Author Archives: Tiffany Friesen
meraki [may-rah-kee] (adjective) This is a word that modern Greeks often use to describe doing something with soul, creativity, or love — when you put “something of yourself” into what you’re doing, whatever it may be.
Do you love your work? Is it more than just a job? The above word (as defined in Christopher J. Moore’s book “In Other Words: A Language Lover’s Guide to the Most Intriguing Words Around the World” perfectly describes how I feel about my work. That is not to say that the work is not difficult or that it doesn’t sometimes cause me stress. I specifically chose the word work rather than job because the work that I do is much bigger than just a job.
The work I do is rooted in the belief that children are rational beings that have complex ways and means of operating mathematically. Sometimes children are criticized or even punished for their ways of operating, and their ways are identified as “wrong” or as “misconceptions.” But children perceive mathematical situations differently than adults, and that does not preclude those perceptions from being meaningful and powerful. The process of coming to understand number is far more sophisticated than adults may realize.
My work for the past three years has been learning more about how children construct their ways and means of operating mathematically. Historically, school mathematics has been conceived of in terms of how adults understand mathematics. It has been the mission of my work to understand more about how children learn and to help teachers understand those ways as well. By learning to view the mathematics from the eyes of the student, teachers can interpret the student actions and make significant decisions in adapting their instruction to the mathematics of the student.
What could be more important than starting young children off in an educational system that believes in their thinking and values their contributions to the learning environment? I am so honored to contribute to an educational model that believes in opening doors and opportunities and maximizing students learning potential. We can create opportunities for students to modify, reorganize, and enlarge their mathematical concepts just by placing more value in their thinking. This values not only their mathematical thinking but also the culture and context in which it was constructed.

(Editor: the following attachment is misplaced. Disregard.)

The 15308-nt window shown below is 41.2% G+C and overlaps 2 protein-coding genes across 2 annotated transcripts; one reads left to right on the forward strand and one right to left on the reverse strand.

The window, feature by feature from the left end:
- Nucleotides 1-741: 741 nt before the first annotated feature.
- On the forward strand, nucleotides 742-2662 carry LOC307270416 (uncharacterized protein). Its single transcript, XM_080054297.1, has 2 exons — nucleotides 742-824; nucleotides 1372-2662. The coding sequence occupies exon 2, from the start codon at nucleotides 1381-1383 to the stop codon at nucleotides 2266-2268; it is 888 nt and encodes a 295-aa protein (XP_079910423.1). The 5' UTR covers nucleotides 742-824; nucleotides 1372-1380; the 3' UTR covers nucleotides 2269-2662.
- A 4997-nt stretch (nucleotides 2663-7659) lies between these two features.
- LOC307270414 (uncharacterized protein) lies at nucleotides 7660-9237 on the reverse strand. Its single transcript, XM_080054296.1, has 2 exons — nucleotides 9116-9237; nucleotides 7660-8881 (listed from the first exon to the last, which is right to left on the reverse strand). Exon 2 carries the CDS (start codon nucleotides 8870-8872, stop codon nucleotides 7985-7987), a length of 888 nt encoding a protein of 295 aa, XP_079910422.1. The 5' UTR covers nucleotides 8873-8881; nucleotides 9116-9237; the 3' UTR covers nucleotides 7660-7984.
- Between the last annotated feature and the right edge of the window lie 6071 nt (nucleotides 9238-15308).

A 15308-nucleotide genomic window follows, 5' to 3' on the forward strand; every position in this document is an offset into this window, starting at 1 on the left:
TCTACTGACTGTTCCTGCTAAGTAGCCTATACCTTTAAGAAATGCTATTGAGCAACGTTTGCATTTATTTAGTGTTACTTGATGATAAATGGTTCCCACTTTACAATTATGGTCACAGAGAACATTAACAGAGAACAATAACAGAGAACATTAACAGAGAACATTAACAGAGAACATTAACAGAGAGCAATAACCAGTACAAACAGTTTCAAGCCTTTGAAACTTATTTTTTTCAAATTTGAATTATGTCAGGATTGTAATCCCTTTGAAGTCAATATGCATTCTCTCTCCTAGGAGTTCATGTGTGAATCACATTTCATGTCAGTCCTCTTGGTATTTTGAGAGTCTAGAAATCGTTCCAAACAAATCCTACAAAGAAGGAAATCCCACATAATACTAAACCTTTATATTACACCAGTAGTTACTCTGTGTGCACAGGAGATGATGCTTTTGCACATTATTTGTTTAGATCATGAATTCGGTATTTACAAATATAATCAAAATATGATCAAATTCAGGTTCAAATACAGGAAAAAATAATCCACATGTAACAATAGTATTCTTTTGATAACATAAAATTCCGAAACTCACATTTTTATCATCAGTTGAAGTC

What do you do with heart? Do you leave a little of yourself in your work? I hope your answer is “yes.” Please write to me below and tell me why you engage in the work that you do?
Usually one would see that exclamation as “Represent!” and it conjures up images of fans in team colors, a spirited school group or some other proud group member. The individual (or individuals) is recognized as a part of the larger group, and while the whole group is not present, this individual should perform or act… Continue Reading
Do you remember back in school when you were given a research project at the beginning of the year and told that it wouldn’t be due until the end of the year? I do. I wasn’t sure whether I should be happy or terrified. On the one hand I felt relief since I didn’t have… Continue Reading
“A snake!” “A tree!” “A spear!” All are descriptions of the same item. Do you know what it is? Have you read Ed Young’s children’s story about the adventures of seven blind mice? Adapted from an old Indian fable about several sojourners and an elephant, Young crafts a wonderfully simple and elegant tale of how… Continue Reading
During a recent professional learning day, I sat in a circle with my co-workers and counted. By “counted,” I mean that we spoke number words in a standard order, not that we physically counted objects. In succession, we spoke the number word that came immediately after the one previously spoken. If anyone made a mistake… Continue Reading
Teachers are incredibly busy. They need to be the experts on a variety of curricular topics, especially in the elementary years, and for a variety of learners. Most teachers have earned a bachelor’s degree and spent additional time studying pedagogy and curriculum to earn their teaching credential. Further, they have all the wisdom gained from… Continue Reading
I am very excited that Dr. Leslie P. Steffe is going to be the speaker at this month’s AIMS colloquia on January 22. The Research Division of the AIMS Center has chosen to deeply study Dr. Steffe’s work so that we can share it with teachers here in the Central San Joaquin Valley. While Dr.… Continue Reading
We all know the story of Goldilocks and the Three Bears. When Goldilocks entered the home she kept finding things that were not quite right; they were too hot, too small, too hard, or too soft. It took a while before she would find the item that was just right for her. Sometimes I feel… Continue Reading
Stef was born out of the desire to put Steffe in every classroom. After several conversations with Dr. Leslie Steffe (the originator of much of the research we study at AIMS and longtime researcher at the University of Georgia), the AIMS Research Associates brainstormed ways to encourage children to see the math in their world.… Continue Reading
I have heard the claim “calculus is easy, algebra is difficult, and arithmetic is impossible,” but if that is true, then what does that make counting? We often hear little ones proudly singing the alphabet song or reciting a string of numbers from 1 to 20. Have you ever asked one of those who now… Continue Reading